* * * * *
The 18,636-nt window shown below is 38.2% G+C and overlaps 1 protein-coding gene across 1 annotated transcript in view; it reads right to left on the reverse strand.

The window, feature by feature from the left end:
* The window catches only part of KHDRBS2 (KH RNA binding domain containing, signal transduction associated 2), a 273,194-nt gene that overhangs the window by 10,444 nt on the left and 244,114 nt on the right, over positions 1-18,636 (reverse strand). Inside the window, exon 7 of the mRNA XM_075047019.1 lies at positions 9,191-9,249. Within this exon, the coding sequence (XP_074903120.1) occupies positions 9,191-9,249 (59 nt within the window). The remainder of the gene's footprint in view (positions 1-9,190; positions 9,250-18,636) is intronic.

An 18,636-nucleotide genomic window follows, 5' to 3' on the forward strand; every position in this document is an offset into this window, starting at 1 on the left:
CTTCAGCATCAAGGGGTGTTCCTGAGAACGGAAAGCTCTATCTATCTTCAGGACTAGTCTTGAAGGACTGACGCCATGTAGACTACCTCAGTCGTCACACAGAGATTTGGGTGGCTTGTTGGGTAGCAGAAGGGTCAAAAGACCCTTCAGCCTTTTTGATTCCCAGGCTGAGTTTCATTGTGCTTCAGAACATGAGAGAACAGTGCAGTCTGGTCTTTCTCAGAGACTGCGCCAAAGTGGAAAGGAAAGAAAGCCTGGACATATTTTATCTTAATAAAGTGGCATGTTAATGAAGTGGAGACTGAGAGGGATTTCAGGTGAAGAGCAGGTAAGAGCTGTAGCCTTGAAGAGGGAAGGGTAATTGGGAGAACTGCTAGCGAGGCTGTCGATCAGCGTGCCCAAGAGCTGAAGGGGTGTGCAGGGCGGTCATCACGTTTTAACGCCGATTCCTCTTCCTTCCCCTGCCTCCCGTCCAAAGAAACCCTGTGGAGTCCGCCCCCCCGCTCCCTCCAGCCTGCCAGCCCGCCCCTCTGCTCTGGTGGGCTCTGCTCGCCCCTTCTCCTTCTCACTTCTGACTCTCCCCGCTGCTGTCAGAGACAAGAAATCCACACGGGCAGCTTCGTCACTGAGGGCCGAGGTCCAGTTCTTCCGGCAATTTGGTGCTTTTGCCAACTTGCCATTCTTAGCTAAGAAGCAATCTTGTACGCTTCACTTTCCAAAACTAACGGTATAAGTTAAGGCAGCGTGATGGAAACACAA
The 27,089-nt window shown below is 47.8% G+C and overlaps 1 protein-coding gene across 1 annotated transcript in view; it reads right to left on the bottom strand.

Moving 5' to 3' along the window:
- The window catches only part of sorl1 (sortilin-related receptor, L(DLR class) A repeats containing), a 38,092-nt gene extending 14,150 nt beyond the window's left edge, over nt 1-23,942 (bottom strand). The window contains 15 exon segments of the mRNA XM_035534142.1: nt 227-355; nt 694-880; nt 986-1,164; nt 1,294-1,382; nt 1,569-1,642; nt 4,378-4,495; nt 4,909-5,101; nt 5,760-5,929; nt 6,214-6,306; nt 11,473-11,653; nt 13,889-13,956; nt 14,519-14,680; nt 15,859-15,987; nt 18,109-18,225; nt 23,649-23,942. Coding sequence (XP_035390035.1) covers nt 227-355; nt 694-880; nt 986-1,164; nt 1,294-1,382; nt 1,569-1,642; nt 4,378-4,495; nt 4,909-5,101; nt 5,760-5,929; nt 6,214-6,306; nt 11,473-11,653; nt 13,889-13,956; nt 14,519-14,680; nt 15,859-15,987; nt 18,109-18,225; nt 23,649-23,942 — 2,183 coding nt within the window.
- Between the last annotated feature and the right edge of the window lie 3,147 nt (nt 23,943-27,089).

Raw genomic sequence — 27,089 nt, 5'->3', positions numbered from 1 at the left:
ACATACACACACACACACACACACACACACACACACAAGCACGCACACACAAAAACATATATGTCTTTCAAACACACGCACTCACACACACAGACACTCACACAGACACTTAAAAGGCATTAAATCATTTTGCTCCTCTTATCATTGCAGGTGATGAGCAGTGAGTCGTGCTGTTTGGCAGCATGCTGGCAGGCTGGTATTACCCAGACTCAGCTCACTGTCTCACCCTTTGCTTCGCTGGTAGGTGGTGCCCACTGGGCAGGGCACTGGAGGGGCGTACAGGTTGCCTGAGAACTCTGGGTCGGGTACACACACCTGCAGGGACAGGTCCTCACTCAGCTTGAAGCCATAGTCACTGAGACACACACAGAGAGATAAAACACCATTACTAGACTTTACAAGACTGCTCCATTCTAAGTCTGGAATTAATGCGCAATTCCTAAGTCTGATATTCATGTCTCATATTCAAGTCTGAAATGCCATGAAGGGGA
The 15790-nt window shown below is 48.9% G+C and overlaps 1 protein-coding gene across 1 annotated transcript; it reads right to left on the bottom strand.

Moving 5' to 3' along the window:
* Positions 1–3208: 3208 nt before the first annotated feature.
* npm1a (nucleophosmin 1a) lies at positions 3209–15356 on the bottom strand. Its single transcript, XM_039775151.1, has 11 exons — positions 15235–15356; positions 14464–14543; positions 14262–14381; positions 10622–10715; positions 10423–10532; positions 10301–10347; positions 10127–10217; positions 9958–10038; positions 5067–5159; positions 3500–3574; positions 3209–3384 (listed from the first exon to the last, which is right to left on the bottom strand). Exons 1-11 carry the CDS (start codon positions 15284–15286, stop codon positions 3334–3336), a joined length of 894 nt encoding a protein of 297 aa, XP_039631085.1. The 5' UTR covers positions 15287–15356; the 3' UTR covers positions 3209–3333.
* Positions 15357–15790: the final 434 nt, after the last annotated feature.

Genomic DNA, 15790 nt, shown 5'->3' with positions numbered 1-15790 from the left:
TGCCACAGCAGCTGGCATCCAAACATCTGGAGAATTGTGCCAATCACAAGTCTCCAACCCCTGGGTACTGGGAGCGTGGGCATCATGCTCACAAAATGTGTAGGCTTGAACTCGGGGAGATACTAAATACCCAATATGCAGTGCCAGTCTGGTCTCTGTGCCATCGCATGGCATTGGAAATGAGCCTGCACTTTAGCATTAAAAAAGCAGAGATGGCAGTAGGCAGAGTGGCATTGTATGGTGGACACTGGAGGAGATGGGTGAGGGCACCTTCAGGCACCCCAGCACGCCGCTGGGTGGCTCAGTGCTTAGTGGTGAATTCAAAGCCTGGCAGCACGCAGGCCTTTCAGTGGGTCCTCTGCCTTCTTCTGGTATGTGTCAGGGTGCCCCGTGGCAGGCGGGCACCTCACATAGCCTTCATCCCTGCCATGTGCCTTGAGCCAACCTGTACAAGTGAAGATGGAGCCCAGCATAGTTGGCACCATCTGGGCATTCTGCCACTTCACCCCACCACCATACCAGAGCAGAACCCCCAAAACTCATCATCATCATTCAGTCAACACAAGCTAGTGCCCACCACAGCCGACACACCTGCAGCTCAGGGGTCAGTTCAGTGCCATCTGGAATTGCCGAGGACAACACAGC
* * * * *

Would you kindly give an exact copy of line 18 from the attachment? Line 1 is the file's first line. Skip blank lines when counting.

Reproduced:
TGCCACAGCAGCTGGCATCCAAACATCTGGAGAATTGTGCCAATCACAAGTCTCCAACCCCTGGGTACTGGGAGCGTGGGCATCATGCTCACAAAATGTGTAGGCTTGAACTCGGGGAGATACTAAATACCCAATATGCAGTGCCAGTCTGGTCTCTGTGCCATCGCATGGCATTGGAAATGAGCCTGCACTTTAGCATTAAAAAAGCAGAGATGGCAGTAGGCAGAGTGGCATTGTATGGTGGACACTGGAGGAGATGGGTGAGGGCACCTTCAGGCACCCCAGCACGCCGCTGGGTGGCTCAGTGCTTAGTGGTGAATTCAAAGCCTGGCAGCACGCAGGCCTTTCAGTGGGTCCTCTGCCTTCTTCTGGTATGTGTCAGGGTGCCCCGTGGCAGGCGGGCACCTCACATAGCCTTCATCCCTGCCATGTGCCTTGAGCCAACCTGTACAAGTGAAGATGGAGCCCAGCATAGTTGGCACCATCTGGGCATTCTGCCACTTCACCCCACCACCATACCAGAGCAGAACCCCCAAAACTCATCATCATCATTCAGTCAACACAAGCTAGTGCCCACCACAGCCGACACACCTGCAGCTCAGGGGTCAGTTCAGTGCCATCTGGAATTGCCGAGGACAACACAGC